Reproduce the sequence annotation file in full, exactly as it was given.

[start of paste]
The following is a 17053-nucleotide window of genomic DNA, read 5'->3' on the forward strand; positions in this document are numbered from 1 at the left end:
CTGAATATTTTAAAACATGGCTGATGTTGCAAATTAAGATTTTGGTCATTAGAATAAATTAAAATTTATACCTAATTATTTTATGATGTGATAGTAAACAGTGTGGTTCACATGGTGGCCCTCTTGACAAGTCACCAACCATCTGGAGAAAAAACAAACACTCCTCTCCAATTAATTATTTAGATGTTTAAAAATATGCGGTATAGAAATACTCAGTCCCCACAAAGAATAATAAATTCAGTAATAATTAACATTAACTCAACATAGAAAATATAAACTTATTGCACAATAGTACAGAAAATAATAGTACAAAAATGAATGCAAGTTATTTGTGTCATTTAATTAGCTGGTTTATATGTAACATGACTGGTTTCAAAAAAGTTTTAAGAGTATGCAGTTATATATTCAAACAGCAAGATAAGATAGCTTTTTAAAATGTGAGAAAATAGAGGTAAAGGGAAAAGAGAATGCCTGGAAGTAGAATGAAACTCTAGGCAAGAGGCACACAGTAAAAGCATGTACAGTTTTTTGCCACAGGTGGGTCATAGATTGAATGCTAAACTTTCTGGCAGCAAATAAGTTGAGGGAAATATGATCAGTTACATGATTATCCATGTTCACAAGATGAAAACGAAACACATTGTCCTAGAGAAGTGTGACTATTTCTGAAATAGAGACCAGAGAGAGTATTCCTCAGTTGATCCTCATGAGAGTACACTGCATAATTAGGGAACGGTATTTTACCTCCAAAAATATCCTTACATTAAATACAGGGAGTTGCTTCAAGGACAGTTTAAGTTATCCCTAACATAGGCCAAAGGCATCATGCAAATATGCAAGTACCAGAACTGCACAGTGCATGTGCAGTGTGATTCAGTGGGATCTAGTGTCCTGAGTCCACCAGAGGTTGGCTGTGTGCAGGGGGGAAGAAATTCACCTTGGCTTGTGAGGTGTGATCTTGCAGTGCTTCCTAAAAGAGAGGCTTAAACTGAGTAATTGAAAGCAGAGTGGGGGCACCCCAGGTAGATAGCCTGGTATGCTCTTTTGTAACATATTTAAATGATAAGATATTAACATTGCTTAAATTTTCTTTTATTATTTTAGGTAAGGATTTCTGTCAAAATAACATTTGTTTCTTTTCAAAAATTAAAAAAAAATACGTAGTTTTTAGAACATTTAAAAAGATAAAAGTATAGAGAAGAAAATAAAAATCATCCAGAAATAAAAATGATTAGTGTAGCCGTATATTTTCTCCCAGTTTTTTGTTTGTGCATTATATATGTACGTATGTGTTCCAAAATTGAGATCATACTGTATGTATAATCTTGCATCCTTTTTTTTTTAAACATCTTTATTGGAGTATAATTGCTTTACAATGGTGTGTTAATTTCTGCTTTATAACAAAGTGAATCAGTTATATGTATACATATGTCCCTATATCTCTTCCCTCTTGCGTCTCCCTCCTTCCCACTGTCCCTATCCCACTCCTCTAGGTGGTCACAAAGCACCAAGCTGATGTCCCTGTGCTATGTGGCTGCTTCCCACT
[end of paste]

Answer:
The following is a 17053-nucleotide window of genomic DNA, read 5'->3' on the forward strand; positions in this document are numbered from 1 at the left end:
CTGAATATTTTAAAACATGGCTGATGTTGCAAATTAAGATTTTGGTCATTAGAATAAATTAAAATTTATACCTAATTATTTTATGATGTGATAGTAAACAGTGTGGTTCACATGGTGGCCCTCTTGACAAGTCACCAACCATCTGGAGAAAAAACAAACACTCCTCTCCAATTAATTATTTAGATGTTTAAAAATATGCGGTATAGAAATACTCAGTCCCCACAAAGAATAATAAATTCAGTAATAATTAACATTAACTCAACATAGAAAATATAAACTTATTGCACAATAGTACAGAAAATAATAGTACAAAAATGAATGCAAGTTATTTGTGTCATTTAATTAGCTGGTTTATATGTAACATGACTGGTTTCAAAAAAGTTTTAAGAGTATGCAGTTATATATTCAAACAGCAAGATAAGATAGCTTTTTAAAATGTGAGAAAATAGAGGTAAAGGGAAAAGAGAATGCCTGGAAGTAGAATGAAACTCTAGGCAAGAGGCACACAGTAAAAGCATGTACAGTTTTTTGCCACAGGTGGGTCATAGATTGAATGCTAAACTTTCTGGCAGCAAATAAGTTGAGGGAAATATGATCAGTTACATGATTATCCATGTTCACAAGATGAAAACGAAACACATTGTCCTAGAGAAGTGTGACTATTTCTGAAATAGAGACCAGAGAGAGTATTCCTCAGTTGATCCTCATGAGAGTACACTGCATAATTAGGGAACGGTATTTTACCTCCAAAAATATCCTTACATTAAATACAGGGAGTTGCTTCAAGGACAGTTTAAGTTATCCCTAACATAGGCCAAAGGCATCATGCAAATATGCAAGTACCAGAACTGCACAGTGCATGTGCAGTGTGATTCAGTGGGATCTAGTGTCCTGAGTCCACCAGAGGTTGGCTGTGTGCAGGGGGGAAGAAATTCACCTTGGCTTGTGAGGTGTGATCTTGCAGTGCTTCCTAAAAGAGAGGCTTAAACTGAGTAATTGAAAGCAGAGTGGGGGCACCCCAGGTAGATAGCCTGGTATGCTCTTTTGTAACATATTTAAATGATAAGATATTAACATTGCTTAAATTTTCTTTTATTATTTTAGGTAAGGATTTCTGTCAAAATAACATTTGTTTCTTTTCAAAAATTAAAAAAAAATACGTAGTTTTTAGAACATTTAAAAAGATAAAAGTATAGAGAAGAAAATAAAAATCATCCAGAAATAAAAATGATTAGTGTAGCCGTATATTTTCTCCCAGTTTTTTGTTTGTGCATTATATATGTACGTATGTGTTCCAAAATTGAGATCATACTGTATGTATAATCTTGCATCCTTTTTTTTTTAAACATCTTTATTGGAGTATAATTGCTTTACAATGGTGTGTTAATTTCTGCTTTATAACAAAGTGAATCAGTTATATGTATACATATGTCCCTATATCTCTTCCCTCTTGCGTCTCCCTCCTTCCCACTGTCCCTATCCCACTCCTCTAGGTGGTCACAAAGCACCAAGCTGATGTCCCTGTGCTATGTGGCTGCTTCCCACT